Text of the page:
The geometries of coupling 73 and tubular members 71 and 72 are designed such that they also create an external contact pressure seal in the vicinity of beveled ends 82 and 83, which is in addition to the internal contact pressure seal at the interface of coupling center surface 84, primary seal surface 85, and lip 86. Specifically, each end of tubular members 71 and 72 possesses a spherical seal surface as illustrated by 87 in FIG. 5C. The spherical seal surface is oriented along the longitudinal axis 76 and near the outer diameter of the respective tubular member. The spherical seal surface 87 is produced by machining each end of the tubular member to create a spherical area which provides the respective tubular member with a radius of between 0.8 and 2.0 inches at the location of the spherical seal surface. An additional curved surface 94 is machined to provide a gradual blend of the spherical surface to the machined surface at the distal end of the machined surfaces of field end pin 74 and mill end pin 75. This blended surface provides a reduction in peak stresses due to applied loads. The spherical seal surface 87 is designed to effect interference with a corresponding cylindrical surface as illustrated by 88 in FIG. 5C. A cylindrical surface 88 lies at each beveled end 82 and 83 of the coupling 73. Each cylindrical seal surface 88 at each beveled end of coupling is referred to as the coupling counter-bore and is oriented parallel to longitudinal axis 76. This seal surface geometry is sometime referred to as a “ball and cylinder,” whereby the “ball” is created by placing a radius near the end of the thread profile of the tubular member and the “cylinder” is the counter-bore diameter of the coupling. Seal interference is created by the difference in diameter between the apex of the “ball” radius and the counter-bore (“cylinder”) diameter. The interface of spherical seal surface 87 and cylindrical seal surface 88, when used in combination with the internal pressure seal at the pin ends, provides additional sealing capacity when coupling 73 and tubular members 71 and 72 are properly made up.

The thread form of the coupling 73 and tubular members 71 and 72 is a tapered, modified buttress thread ranging from 3 to 8 pitch. FIG. 6 (angles not necessarily drawn to relative scale) illustrates the modified buttress thread form having negative (hooked) load flanks and positive stab flanks. The stab flanks, which are the forward or leading thread surfaces relative to pin end 74, create on each thread a positive, open face angled within a range of +10 degrees and +20 degrees (represented by β), the angle being measured counterclockwise relative to an axis perpendicular to longitudinal axis 76. The load flanks, which are the trailing thread surfaces relative to pin end 74, create on each thread a negative or hooked, undercut face angled within a range of −3 degrees and −10 degrees (represented by θ), the angle being measured counterclockwise relative to an axis perpendicular to the longitudinal axis 76. The hooked thread form is designed to generate thread interference by both axial and radial contact at assembly of the connection. The pitch diameters are established relative to a pitch line which extends through the mill end and field end threads at a specified location relative to the thread height.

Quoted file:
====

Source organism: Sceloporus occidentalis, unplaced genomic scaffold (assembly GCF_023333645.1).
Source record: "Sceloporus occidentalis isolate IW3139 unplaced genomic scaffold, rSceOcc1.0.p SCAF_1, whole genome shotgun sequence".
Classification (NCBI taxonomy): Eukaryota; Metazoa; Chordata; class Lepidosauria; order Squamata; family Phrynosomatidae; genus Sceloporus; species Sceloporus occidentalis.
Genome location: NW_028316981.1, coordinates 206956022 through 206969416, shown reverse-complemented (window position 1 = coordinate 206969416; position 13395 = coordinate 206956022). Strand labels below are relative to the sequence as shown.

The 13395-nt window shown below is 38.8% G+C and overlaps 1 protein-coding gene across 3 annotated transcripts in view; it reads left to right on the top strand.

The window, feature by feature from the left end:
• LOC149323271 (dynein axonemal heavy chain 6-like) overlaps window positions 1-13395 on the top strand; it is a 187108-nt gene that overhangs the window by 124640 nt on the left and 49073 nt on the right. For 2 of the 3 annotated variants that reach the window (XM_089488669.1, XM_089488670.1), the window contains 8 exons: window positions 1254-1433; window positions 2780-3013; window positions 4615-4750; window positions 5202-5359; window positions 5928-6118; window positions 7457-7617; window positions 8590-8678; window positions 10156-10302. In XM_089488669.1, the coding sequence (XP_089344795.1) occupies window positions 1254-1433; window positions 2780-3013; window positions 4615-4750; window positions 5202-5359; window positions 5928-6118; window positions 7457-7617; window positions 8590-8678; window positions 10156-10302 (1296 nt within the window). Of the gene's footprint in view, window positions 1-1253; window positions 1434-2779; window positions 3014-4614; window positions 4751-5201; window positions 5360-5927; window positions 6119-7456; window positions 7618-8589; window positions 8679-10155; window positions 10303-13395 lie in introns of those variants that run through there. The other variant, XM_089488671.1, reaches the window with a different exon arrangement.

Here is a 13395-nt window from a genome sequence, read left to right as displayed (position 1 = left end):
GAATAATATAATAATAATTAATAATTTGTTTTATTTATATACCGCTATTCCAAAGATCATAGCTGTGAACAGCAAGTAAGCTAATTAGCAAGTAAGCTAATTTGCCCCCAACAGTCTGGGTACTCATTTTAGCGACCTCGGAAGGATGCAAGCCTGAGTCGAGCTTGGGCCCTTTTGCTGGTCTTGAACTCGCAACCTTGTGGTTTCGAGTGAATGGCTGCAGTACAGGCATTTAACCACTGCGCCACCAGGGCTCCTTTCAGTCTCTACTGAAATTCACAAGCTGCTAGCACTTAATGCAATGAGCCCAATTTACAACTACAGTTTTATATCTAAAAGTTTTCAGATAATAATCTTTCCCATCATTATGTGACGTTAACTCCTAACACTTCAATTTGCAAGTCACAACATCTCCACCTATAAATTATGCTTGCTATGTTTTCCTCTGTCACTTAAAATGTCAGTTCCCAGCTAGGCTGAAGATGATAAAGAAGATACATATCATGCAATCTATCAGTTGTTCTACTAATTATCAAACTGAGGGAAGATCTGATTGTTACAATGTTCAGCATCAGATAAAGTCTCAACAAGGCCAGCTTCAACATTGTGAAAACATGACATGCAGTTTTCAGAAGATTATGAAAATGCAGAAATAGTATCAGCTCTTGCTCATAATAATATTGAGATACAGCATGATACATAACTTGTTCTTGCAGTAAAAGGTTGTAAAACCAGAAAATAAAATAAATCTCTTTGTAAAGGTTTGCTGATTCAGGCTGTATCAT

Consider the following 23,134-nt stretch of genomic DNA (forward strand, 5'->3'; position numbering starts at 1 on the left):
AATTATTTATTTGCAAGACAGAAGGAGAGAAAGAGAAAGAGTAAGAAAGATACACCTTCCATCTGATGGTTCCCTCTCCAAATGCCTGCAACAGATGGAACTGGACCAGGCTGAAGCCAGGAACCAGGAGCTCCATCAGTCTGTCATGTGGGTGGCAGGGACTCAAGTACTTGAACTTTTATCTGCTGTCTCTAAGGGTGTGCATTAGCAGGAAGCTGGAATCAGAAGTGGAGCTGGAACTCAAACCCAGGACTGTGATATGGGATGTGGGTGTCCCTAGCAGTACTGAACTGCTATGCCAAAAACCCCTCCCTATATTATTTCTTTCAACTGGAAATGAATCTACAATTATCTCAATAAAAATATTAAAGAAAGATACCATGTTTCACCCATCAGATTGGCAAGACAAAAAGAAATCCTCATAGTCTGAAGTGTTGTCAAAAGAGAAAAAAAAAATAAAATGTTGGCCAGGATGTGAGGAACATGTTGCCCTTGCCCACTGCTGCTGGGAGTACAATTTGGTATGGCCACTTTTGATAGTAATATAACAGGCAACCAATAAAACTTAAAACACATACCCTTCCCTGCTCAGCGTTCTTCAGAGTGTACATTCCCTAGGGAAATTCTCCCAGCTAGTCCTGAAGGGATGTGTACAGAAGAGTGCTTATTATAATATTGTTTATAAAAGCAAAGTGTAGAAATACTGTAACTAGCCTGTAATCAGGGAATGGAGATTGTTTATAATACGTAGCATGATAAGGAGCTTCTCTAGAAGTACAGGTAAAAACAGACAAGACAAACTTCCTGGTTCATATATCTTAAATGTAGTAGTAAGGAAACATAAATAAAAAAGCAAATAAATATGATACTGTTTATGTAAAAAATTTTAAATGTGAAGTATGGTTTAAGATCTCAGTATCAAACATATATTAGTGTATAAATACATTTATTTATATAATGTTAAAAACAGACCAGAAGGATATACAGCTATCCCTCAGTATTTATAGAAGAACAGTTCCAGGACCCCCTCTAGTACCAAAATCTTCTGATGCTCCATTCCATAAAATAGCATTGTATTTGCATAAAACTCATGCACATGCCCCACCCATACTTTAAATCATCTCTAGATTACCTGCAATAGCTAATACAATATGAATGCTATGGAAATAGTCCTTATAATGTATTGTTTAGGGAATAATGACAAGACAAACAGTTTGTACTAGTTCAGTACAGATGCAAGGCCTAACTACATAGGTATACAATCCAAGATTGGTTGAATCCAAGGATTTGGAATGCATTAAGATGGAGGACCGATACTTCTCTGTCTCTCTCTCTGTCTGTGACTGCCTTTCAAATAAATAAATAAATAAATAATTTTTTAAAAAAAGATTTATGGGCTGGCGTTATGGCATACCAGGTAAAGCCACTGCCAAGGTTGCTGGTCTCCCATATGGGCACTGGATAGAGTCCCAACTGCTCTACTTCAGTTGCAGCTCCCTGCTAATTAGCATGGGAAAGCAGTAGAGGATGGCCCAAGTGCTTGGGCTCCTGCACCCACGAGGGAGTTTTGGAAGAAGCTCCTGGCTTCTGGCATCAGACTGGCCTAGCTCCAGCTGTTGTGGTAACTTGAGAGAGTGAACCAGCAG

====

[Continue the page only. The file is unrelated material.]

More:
During assembly of the connection, the thread crests of the coupling initially contact the thread roots of each pin. With continued rotation up to the point of contact with torque shoulders 89 and 90, the thread interference continues to increase until the stab, load, and root flanks of each pin thread form are in intimate contact with the corresponding mating flanks of the coupling thread form, while the pin thread crests and the coupling thread roots are in clearance with each other. Axial interference is created when the load and stab flanks of the mated pin and coupling thread forms are squeezed along the pitch line due to the coupling thread width along the pitch line being greater than the pin thread gap width. When properly made up, coupling 73 connects the field end 74 of first tubular member 71 with the mill end 75 of second tubular member 72. The modified thread form provides improved performance of the tensile and compressive load carrying capacity of the connection and also maintains greater contact load on the seal and shoulder geometry during tension loading. The connection coupling can be produced from minimally heavy-walled mill tubing, thus not requiring special heavy-walled coupling stock.

In the embodiment of the present invention shown in FIG. 7, tubular members 71 and 72 are cold-formed so that the inner diameter of the terminal 3 to 4 inches of each pin end of each respective tubular member is swaged down, as indicated by 91 and 92. The amount of swaging is approximately 2% to 6.5% of the outer diameter of the tubular member. Also, as shown in FIG. 8B, field end pin of tubular member 71 is machined to create a conical surface 93 (creating a male sealing surface) which is designed to engagingly mate with a correspondingly machined lip 86 (creating a female sealing surface) of mill end pin 75 of tubular member 72. This integral geometry provides a single leak-tight, metal-to-metal, internal pressure seal. The mill end and field end seal angles relative to longitudinal axis 76 of the tubular members 71 and 72 can vary from 2° to 35°, with a preferred range of 12° to 16°.